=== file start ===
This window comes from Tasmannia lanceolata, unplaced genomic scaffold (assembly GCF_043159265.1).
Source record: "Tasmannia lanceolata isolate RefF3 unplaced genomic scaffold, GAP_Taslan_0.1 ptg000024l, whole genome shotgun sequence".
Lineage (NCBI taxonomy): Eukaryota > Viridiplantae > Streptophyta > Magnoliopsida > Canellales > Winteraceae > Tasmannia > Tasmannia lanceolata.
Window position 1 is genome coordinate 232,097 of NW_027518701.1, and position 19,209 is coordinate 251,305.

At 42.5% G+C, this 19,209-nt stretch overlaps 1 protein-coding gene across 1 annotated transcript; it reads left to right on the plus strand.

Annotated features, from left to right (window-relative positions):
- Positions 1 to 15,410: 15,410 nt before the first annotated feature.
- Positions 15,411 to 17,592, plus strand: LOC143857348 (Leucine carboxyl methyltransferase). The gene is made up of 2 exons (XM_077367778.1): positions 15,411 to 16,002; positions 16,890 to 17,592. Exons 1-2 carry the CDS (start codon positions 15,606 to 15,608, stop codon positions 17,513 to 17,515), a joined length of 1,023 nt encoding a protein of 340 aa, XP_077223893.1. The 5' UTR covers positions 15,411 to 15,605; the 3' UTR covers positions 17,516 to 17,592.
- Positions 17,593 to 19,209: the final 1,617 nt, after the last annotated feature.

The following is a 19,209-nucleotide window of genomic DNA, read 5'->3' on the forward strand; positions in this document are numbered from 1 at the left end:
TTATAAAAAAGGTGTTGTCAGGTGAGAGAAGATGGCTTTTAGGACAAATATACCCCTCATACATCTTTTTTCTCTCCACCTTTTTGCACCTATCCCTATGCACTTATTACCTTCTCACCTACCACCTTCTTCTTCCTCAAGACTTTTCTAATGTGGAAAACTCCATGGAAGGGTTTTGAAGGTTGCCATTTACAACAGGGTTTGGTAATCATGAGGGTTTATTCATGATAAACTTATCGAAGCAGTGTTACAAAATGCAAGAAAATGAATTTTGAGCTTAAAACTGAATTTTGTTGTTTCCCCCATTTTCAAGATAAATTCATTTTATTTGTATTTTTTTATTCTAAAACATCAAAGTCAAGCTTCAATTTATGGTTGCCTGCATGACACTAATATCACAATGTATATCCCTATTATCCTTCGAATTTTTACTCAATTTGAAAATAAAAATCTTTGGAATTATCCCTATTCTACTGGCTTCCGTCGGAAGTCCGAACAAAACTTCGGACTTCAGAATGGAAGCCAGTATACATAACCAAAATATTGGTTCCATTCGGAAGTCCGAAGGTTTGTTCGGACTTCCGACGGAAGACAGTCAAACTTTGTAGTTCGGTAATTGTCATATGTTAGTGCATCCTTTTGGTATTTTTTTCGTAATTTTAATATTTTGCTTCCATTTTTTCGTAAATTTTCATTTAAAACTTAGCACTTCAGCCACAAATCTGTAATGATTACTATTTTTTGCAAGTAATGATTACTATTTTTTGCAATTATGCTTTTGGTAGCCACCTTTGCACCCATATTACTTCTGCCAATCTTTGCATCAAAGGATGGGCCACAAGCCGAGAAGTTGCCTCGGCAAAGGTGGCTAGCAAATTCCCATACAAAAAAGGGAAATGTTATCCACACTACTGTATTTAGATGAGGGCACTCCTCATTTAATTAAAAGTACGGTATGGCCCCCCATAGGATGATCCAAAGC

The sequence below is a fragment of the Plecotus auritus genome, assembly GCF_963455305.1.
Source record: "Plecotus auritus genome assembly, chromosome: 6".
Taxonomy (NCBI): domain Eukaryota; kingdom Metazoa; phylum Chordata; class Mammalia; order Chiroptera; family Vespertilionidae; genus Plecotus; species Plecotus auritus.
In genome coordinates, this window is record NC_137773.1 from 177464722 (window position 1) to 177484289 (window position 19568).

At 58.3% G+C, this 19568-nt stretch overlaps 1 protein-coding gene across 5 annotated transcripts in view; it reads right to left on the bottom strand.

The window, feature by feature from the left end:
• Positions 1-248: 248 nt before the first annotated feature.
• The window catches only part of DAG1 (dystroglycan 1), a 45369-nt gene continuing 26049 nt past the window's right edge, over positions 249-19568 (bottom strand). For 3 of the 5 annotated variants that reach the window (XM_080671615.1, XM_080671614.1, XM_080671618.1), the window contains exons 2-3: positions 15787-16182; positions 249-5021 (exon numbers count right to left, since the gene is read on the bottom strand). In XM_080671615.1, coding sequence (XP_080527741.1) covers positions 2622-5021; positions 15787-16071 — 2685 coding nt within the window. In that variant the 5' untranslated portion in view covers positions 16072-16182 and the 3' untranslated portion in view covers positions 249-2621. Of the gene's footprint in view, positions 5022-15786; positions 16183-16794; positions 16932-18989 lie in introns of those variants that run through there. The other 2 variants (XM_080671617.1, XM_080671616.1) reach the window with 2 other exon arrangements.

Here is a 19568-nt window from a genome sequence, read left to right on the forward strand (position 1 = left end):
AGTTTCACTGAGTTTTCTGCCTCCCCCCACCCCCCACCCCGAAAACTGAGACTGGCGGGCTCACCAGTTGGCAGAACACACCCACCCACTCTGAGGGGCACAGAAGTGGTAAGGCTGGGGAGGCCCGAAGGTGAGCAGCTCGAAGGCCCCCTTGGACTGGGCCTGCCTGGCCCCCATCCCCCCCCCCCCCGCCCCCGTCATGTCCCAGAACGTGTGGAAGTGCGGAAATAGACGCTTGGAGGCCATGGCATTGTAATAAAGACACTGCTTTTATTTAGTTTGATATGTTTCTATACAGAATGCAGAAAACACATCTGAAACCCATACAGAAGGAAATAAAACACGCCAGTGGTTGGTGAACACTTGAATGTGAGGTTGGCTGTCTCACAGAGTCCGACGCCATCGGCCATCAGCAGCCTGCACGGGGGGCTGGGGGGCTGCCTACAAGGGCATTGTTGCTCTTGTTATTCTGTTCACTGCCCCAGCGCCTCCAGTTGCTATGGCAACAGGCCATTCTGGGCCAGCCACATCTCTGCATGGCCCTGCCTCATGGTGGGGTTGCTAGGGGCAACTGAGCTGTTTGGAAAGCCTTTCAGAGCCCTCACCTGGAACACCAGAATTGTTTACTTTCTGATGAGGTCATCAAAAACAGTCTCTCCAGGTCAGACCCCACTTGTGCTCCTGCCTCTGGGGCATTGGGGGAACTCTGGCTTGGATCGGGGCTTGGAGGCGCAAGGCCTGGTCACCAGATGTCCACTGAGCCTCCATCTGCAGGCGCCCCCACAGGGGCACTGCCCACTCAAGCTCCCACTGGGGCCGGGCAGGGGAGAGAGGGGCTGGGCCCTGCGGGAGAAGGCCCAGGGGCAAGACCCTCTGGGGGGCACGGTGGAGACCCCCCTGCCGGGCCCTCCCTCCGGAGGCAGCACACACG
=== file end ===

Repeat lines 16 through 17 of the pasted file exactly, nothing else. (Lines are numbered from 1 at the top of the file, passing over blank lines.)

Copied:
At 58.3% G+C, this 19568-nt stretch overlaps 1 protein-coding gene across 5 annotated transcripts in view; it reads right to left on the bottom strand.

The window, feature by feature from the left end: